means for receiving an input control signal, the control signal including a power indication signal indicating the status of a corresponding power supply from among two or more power supplies having differing power supply levels each power supply providing power to a corresponding group of devices, the control signal including a mode signal and a selection signal to specify a group of one or more devices, limiting activation to ports corresponding to the specified group of devices;
means for interfacing with each of the plurality of devices;
means for configuring different connectivity among the plurality of devices based on the input control signal, at least one of the plurality of test devise being configured into a chain, said means for configuring including means for selecting, device by device, at least one desired device from among the plurality of devices to form a chain of devices having a desired connectivity among the devices; and
means for coupling the configured chain to a test port.
22. The apparatus of claim 21, wherein the configured chain includes one of:
a single chain of the plurality of devices;
a partial chain including a group of devices selected from among the plurality of devices; and
a chain including a single device.
23. The apparatus of claim 21, wherein said means for configuring comprises a programmable logic device (PLD).
24. The apparatus of claim 21, wherein the plurality of devices comprises boundary-scan cells (BSCs).
25. The apparatus of claim 21, wherein the plurality of devices comprises built-in self-test (BIST) devices.
26. The apparatus of claim 21, wherein the plurality of devices comprises digital signal processors (DSPs).
27. The apparatus of claim 21, wherein the electronic system is an integrated circuit on a printed circuit board.
28. The apparatus of claim 21 wherein each power supply provides power to a corresponding group of devices, the power indication signal enabling control signals to be driven into a device of the group of devices upon the device being powered to a known state.
29. The apparatus of claim 21 wherein the mode signal indicates a mode selected from a plurality of modes, the selected mode indicating a sub-chain including only devices from a particular vendor.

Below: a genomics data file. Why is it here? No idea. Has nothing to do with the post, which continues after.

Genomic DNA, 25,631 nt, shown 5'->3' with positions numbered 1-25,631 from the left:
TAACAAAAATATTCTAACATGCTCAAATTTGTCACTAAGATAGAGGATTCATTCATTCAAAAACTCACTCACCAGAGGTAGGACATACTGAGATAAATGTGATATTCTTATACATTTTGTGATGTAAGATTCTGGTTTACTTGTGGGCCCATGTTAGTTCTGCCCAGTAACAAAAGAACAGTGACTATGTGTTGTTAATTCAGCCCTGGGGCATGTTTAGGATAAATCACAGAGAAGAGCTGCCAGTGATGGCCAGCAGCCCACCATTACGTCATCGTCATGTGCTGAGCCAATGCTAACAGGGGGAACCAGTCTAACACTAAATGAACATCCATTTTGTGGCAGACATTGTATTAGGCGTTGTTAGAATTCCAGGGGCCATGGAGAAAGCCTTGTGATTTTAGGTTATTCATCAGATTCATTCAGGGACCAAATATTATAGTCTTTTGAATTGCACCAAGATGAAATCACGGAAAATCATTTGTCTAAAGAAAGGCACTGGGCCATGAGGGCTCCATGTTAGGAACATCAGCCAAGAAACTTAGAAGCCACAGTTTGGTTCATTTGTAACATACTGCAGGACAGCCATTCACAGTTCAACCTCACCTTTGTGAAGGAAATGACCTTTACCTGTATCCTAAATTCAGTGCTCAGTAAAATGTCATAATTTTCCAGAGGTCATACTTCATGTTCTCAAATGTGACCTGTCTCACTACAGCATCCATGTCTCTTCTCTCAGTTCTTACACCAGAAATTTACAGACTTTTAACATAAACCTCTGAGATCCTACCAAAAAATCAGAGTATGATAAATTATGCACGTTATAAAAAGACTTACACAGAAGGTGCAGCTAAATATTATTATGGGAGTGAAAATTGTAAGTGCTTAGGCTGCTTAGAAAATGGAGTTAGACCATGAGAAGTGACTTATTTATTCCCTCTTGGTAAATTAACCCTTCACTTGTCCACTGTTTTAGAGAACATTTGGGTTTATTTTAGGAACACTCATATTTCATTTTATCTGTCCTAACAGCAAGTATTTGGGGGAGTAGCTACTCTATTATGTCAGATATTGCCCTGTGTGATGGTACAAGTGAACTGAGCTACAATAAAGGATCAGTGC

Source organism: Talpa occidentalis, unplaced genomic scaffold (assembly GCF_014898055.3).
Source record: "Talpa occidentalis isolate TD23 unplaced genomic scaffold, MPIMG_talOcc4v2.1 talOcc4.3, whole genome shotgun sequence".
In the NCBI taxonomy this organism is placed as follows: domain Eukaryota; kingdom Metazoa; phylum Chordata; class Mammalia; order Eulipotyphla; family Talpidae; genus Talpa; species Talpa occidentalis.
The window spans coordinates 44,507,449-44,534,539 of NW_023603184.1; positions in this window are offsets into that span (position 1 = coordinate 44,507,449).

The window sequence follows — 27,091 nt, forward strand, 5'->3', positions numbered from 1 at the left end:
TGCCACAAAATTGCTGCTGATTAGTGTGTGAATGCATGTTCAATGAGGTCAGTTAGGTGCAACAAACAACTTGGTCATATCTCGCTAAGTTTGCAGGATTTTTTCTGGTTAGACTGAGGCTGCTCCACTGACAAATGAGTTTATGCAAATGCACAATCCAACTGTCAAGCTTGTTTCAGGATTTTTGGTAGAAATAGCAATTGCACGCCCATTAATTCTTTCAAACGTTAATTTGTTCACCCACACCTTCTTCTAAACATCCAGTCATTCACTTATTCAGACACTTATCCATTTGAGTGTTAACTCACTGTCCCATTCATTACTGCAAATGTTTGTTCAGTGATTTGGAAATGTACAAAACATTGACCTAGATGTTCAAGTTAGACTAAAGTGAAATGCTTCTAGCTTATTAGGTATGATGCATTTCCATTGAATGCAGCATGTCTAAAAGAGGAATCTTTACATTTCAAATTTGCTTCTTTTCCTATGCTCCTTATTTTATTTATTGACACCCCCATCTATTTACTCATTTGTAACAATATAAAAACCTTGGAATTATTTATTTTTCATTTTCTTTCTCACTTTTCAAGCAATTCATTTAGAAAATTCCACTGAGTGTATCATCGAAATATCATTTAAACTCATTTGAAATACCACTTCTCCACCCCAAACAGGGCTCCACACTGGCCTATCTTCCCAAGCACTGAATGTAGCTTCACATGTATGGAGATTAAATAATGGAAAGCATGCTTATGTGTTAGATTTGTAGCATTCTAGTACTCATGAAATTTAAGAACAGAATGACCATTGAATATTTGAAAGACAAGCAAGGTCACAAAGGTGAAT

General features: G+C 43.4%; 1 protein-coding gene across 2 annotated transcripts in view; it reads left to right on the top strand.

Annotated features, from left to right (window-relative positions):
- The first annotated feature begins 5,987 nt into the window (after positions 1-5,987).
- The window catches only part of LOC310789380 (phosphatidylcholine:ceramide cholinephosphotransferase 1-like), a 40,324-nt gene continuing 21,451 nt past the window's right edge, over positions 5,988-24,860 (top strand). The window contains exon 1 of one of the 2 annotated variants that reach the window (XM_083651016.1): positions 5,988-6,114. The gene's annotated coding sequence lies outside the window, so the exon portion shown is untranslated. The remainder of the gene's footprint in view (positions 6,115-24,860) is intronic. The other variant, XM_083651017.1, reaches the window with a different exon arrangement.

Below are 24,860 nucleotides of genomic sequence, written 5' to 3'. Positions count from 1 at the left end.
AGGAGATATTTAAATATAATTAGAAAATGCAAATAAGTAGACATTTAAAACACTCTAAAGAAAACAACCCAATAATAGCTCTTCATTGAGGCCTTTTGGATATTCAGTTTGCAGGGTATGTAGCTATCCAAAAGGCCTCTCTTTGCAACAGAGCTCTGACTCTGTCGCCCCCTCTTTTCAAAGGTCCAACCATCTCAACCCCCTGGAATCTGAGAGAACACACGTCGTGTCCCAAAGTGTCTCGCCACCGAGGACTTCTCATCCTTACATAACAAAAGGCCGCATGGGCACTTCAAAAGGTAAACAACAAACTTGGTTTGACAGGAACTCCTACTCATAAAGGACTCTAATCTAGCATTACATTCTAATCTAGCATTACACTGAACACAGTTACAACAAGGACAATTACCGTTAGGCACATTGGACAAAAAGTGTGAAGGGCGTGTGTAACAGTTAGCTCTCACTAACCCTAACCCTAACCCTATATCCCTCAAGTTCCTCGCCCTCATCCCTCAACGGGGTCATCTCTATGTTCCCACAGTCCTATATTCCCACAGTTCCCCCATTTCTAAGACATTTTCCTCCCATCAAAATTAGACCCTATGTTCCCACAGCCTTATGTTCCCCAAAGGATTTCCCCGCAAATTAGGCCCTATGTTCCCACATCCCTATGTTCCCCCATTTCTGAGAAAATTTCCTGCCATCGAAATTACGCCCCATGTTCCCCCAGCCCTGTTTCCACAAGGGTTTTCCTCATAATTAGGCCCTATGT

30. A printed circuit board (PCB) comprising:
an electronic system provided on the PCB;
a plurality of devices designed to access the electronic system and complying with a test port architecture; and
a programmable logic device (PLD) connected to the plurality of devices, said PLD interfacing said plurality of devices with a test port, capable of configuring different connectivity among the plurality of devices based on an input control signal, the control signal including a power indication signal indicating the status of a corresponding power supply from among two or more power supplies having differing power supply levels, each power supply providing power to a corresponding group of devices, the control signal including a mode signal and a selection signal to specify a group of one or more devices, limiting activation to ports corresponding to the specified group of devices, said PLD being capable of selecting, device by device, at least one desired device from among the plurality of devices to form a chain of device having a desired connectivity among the devices.
31. The printed circuit board of claim 30, wherein the test port architecture complies the IEEE 1149 standard.
32. The printed circuit board of claim 30, wherein said PLD comprises:
an interface connected to each of the plurality of devices;
the test port comprising
a serial test-data-in (TDI) port,
a serial test-data-out (TDO) port,
a common test clock (TCK) port, and
a common test mode selection (TMS) port; and
a control signal port adapted to receive the input control signal.
33. The printed circuit board of claim 32, wherein the test port further comprises:
an optional test reset (TRST) port.
34. The printed circuit board of claim 32, wherein said PLD further comprises:
a second interface coupled with the test port and the interface connected to each of the plurality of devices, adapted to configure said PLD into a chain of the devices.
35. The printed circuit board of claim 30, wherein the input control signal comprises:
a mode signal to indicate a specific configuration of the connectivity.
36. The printed circuit board of claim 30, wherein the plurality of devices comprises boundary-scan cells (BSCs).
37. The printed circuit board of claim 30, wherein the plurality of devices comprises built-in self-test (BIST) devices.
38. The printed circuit board of claim 30, wherein the plurality of devices comprises digital signal processors (DSP).